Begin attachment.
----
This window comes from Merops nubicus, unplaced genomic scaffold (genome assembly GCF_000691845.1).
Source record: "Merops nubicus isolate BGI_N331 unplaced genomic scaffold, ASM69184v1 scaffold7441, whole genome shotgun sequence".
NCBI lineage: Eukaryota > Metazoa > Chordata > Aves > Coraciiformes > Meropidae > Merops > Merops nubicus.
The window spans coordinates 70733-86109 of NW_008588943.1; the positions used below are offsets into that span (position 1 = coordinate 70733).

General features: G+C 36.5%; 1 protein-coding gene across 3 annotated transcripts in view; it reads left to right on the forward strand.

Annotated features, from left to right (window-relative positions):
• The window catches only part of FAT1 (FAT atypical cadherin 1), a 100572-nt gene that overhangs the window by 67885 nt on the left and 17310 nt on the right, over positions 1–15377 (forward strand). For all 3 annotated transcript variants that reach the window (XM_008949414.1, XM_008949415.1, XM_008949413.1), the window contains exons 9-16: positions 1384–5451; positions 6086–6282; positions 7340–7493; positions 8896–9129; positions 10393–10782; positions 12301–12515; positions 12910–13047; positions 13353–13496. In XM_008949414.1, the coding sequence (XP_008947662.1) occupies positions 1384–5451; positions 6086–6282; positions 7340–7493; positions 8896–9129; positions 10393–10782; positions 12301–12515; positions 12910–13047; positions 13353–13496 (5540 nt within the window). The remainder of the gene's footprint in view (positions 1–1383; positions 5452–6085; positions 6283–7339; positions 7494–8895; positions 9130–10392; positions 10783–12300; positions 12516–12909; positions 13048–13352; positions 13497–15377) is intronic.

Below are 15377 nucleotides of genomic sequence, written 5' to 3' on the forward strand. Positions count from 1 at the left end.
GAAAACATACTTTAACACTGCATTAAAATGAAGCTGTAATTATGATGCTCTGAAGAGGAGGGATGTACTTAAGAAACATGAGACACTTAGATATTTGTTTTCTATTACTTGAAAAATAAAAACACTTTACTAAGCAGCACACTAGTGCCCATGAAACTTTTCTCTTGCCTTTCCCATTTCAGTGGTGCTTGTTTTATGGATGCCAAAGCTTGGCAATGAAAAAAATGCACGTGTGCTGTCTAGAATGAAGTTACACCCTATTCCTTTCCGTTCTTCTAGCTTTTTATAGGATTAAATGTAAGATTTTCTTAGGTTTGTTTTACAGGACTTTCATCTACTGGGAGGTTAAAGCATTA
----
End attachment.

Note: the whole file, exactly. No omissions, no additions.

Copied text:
This window comes from Merops nubicus, unplaced genomic scaffold (genome assembly GCF_000691845.1).
Source record: "Merops nubicus isolate BGI_N331 unplaced genomic scaffold, ASM69184v1 scaffold7441, whole genome shotgun sequence".
NCBI lineage: Eukaryota > Metazoa > Chordata > Aves > Coraciiformes > Meropidae > Merops > Merops nubicus.
The window spans coordinates 70733-86109 of NW_008588943.1; the positions used below are offsets into that span (position 1 = coordinate 70733).

General features: G+C 36.5%; 1 protein-coding gene across 3 annotated transcripts in view; it reads left to right on the forward strand.

Annotated features, from left to right (window-relative positions):
• The window catches only part of FAT1 (FAT atypical cadherin 1), a 100572-nt gene that overhangs the window by 67885 nt on the left and 17310 nt on the right, over positions 1–15377 (forward strand). For all 3 annotated transcript variants that reach the window (XM_008949414.1, XM_008949415.1, XM_008949413.1), the window contains exons 9-16: positions 1384–5451; positions 6086–6282; positions 7340–7493; positions 8896–9129; positions 10393–10782; positions 12301–12515; positions 12910–13047; positions 13353–13496. In XM_008949414.1, the coding sequence (XP_008947662.1) occupies positions 1384–5451; positions 6086–6282; positions 7340–7493; positions 8896–9129; positions 10393–10782; positions 12301–12515; positions 12910–13047; positions 13353–13496 (5540 nt within the window). The remainder of the gene's footprint in view (positions 1–1383; positions 5452–6085; positions 6283–7339; positions 7494–8895; positions 9130–10392; positions 10783–12300; positions 12516–12909; positions 13048–13352; positions 13497–15377) is intronic.

Below are 15377 nucleotides of genomic sequence, written 5' to 3' on the forward strand. Positions count from 1 at the left end.
GAAAACATACTTTAACACTGCATTAAAATGAAGCTGTAATTATGATGCTCTGAAGAGGAGGGATGTACTTAAGAAACATGAGACACTTAGATATTTGTTTTCTATTACTTGAAAAATAAAAACACTTTACTAAGCAGCACACTAGTGCCCATGAAACTTTTCTCTTGCCTTTCCCATTTCAGTGGTGCTTGTTTTATGGATGCCAAAGCTTGGCAATGAAAAAAATGCACGTGTGCTGTCTAGAATGAAGTTACACCCTATTCCTTTCCGTTCTTCTAGCTTTTTATAGGATTAAATGTAAGATTTTCTTAGGTTTGTTTTACAGGACTTTCATCTACTGGGAGGTTAAAGCATTA